Emma Cherniavsky, UK for UNHCR CEO presents The Refugee Dictionary to Dr Xerxes Mazda, British Library Head of Collections and Curation. Photo by Simon Jacobs, PA Wire
Yesterday, a print copy – one of only two – was presented to us at the British Library, to add to our collections. We are honoured and delighted that UK for UNHCR chose us to hold a copy. The British Library is a place where we celebrate the written and spoken word, and the meanings that we give to them. Even more, The Refugee Dictionary and the Convention that has inspired its creation, speaks to our aim to ensure that our collections reflect the diversity of voices that make up published communication. That could be through fiction, poetry, song, blog posts, charity campaigns, the latest scientific papers or popular magazines.
Our collections have been influenced and enriched by the experiences of refugees and the work to protect the rights of refugees.
Our Oral History recordings include testimonies from people who fled persecution of Jewish people in Nazi Germany and during the Second World War. More information on these collections can be found at https://www.bl.uk/collection-guides/oral-histories-of-jewish-experience-and-holocaust-testimonies
The Vietnamese Oral History project includes interviews with refugees from Vietnam to the UK, alongside interviews with refugee support workers. This collection, and others documenting refugee experience, is described at https://www.bl.uk/collection-guides/oral-histories-of-ethnicity-and-post-colonialism
The British Library is a depository library for the United Nations, and provides access to the published documentary history of the UN and its agencies, including UNHCR. You can find out more about these collections, and find out how to access the many documents that are now freely available online, at https://www.bl.uk/collection-guides/publications-intergovernmental-organisations
Our Social Welfare Portal provides access to reports and other information from a range of UK charities and agencies working to support the rights of refugees in the UK.
Our Contemporary British Publications reflect the growing range of academic research, news, commentary and creative expression on the experience of being a refugee. We are very pleased to add The Refugee Dictionary to this collection, marking the 70th anniversary of the UN Refugee Convention.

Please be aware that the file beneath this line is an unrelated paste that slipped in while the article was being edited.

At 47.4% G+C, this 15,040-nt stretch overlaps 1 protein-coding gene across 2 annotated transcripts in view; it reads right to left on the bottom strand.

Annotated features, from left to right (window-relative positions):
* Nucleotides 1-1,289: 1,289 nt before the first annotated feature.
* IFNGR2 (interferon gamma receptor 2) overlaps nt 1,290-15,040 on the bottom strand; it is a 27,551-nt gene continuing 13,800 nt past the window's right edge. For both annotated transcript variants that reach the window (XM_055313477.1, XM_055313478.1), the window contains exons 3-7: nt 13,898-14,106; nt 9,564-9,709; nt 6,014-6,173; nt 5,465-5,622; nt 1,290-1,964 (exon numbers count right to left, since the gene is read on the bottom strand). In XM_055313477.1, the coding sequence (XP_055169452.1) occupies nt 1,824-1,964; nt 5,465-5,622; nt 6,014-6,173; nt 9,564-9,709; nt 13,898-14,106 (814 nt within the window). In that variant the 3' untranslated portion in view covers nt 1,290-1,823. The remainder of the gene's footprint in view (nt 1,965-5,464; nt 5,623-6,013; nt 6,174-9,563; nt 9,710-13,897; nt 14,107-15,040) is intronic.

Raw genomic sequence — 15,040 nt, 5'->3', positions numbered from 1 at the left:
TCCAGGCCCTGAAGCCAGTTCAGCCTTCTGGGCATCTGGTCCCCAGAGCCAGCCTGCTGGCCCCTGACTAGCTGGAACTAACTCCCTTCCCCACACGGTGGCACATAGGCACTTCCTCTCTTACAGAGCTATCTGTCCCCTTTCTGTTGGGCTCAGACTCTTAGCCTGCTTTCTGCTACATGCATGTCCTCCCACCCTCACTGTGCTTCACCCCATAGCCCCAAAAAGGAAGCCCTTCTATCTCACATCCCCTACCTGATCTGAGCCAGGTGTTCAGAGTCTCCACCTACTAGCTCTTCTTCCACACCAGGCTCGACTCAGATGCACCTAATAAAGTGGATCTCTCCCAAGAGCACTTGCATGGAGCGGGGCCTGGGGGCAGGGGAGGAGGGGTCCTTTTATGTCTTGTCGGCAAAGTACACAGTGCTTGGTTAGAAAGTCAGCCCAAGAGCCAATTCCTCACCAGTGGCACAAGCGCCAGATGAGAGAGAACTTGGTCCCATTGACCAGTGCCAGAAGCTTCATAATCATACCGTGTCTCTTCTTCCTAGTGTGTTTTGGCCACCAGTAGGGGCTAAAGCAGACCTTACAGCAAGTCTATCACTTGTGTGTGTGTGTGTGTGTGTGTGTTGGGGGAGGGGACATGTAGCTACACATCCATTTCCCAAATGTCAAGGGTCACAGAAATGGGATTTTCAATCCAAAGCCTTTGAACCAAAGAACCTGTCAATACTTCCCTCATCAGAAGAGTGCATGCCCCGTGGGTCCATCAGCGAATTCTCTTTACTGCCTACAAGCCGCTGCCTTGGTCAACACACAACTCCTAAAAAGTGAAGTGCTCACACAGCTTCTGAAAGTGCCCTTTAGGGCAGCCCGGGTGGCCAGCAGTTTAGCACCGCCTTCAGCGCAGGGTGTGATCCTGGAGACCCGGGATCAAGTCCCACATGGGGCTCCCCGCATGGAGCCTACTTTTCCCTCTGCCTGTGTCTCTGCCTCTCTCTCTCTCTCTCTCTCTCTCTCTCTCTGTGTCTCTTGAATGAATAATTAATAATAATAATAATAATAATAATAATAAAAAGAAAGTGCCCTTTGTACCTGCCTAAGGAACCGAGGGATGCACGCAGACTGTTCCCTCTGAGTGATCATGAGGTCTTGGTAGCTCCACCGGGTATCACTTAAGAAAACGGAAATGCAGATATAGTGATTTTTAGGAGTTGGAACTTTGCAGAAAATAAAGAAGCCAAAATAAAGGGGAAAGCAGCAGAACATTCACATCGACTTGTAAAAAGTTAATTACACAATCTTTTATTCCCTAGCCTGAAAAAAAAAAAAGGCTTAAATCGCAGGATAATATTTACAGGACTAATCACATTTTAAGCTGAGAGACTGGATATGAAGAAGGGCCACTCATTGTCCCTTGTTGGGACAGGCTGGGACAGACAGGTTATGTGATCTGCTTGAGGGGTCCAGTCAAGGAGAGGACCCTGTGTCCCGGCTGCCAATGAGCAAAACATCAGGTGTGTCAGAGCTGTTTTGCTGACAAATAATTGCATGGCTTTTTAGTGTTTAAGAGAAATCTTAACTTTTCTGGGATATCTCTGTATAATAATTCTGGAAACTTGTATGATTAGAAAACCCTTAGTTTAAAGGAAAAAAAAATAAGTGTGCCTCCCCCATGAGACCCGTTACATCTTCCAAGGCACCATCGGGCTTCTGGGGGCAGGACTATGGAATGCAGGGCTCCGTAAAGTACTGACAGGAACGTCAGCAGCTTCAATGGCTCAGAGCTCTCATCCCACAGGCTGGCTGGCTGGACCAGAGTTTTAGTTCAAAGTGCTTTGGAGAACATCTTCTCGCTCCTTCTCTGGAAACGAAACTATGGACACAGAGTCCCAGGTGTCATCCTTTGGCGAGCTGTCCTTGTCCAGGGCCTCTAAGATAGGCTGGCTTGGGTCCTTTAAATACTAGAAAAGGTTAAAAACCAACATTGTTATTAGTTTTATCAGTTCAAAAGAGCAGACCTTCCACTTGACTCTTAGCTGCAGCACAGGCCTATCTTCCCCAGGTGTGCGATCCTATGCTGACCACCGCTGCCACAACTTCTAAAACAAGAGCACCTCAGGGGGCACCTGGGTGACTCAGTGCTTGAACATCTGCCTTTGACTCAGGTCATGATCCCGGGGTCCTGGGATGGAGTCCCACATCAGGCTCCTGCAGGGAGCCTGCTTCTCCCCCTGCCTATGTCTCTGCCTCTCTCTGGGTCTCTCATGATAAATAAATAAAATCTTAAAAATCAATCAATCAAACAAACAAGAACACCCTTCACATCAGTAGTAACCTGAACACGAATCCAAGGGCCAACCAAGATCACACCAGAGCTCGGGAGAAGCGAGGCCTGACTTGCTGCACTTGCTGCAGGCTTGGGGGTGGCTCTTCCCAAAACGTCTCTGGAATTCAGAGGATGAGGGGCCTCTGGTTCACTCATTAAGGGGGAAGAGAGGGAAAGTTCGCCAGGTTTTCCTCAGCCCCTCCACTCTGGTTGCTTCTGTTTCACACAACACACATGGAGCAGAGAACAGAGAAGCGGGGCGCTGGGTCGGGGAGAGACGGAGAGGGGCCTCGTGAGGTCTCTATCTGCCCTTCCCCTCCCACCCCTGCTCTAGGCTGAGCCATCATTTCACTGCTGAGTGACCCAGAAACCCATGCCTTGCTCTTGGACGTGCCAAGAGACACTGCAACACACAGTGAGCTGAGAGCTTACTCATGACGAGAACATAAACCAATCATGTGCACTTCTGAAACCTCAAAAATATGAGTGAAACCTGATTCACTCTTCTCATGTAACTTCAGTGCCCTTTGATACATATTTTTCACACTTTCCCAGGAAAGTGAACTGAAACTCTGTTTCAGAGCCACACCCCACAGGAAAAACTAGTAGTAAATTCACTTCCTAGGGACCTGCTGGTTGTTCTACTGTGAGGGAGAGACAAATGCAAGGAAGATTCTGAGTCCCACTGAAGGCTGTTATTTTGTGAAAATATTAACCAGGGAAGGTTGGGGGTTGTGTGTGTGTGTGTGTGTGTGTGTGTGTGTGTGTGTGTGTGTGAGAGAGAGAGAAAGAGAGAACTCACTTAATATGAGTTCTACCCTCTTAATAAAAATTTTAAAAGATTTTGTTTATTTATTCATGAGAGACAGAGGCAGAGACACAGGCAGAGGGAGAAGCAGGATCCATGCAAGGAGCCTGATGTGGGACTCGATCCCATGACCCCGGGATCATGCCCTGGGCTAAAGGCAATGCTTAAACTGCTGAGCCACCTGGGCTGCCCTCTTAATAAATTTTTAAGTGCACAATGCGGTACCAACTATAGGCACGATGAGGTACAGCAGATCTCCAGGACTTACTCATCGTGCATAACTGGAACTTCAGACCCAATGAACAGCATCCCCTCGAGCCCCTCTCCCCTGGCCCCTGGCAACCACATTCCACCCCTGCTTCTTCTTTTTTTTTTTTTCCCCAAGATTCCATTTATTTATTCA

01 March 2021
This post highlights a small selection of items in the Library’s collections of interest to anyone wanting to know more about the educators and activists behind the Black People’s Day of Action on 2nd March 1981.
On that day, around 20,000 people from across the UK marched from New Cross to Hyde Park, crossing Blackfriars bridge and bringing parts of central London to a standstill on a weekday. The demonstration took place six weeks after the devasting New Cross fire (also referred to as the Deptford Fire) that claimed the lives of 13 young black people at a house party celebrating Yvonne Ruddock’s 16th birthday and the 18th birthday of her friend Angela Jackson. In the face of official indifference, the march channelled the anger and grief of a community into a political action that marked a turning point for black people in Britain.
Poster held by the George Padmore Institute featured on the Library’s Windrush Stories website. The poster was not used once the death toll of 13 became clear. Another young person who experienced the trauma of the fire died two years later.
There are numerous accounts of the New Cross Fire and of the Black People’s Day of Action online, including Nadine White’s extended article, which is accompanied by a short film. The film gives voice to a survivor of the fire and three women who joined in organising the Day of Action. Commemoration leaves further traces online such as this event marking 30 years on the Black History Studies website. This year, UCL is marking the 40th anniversary with an event, podcast, and online exhibition of photographs.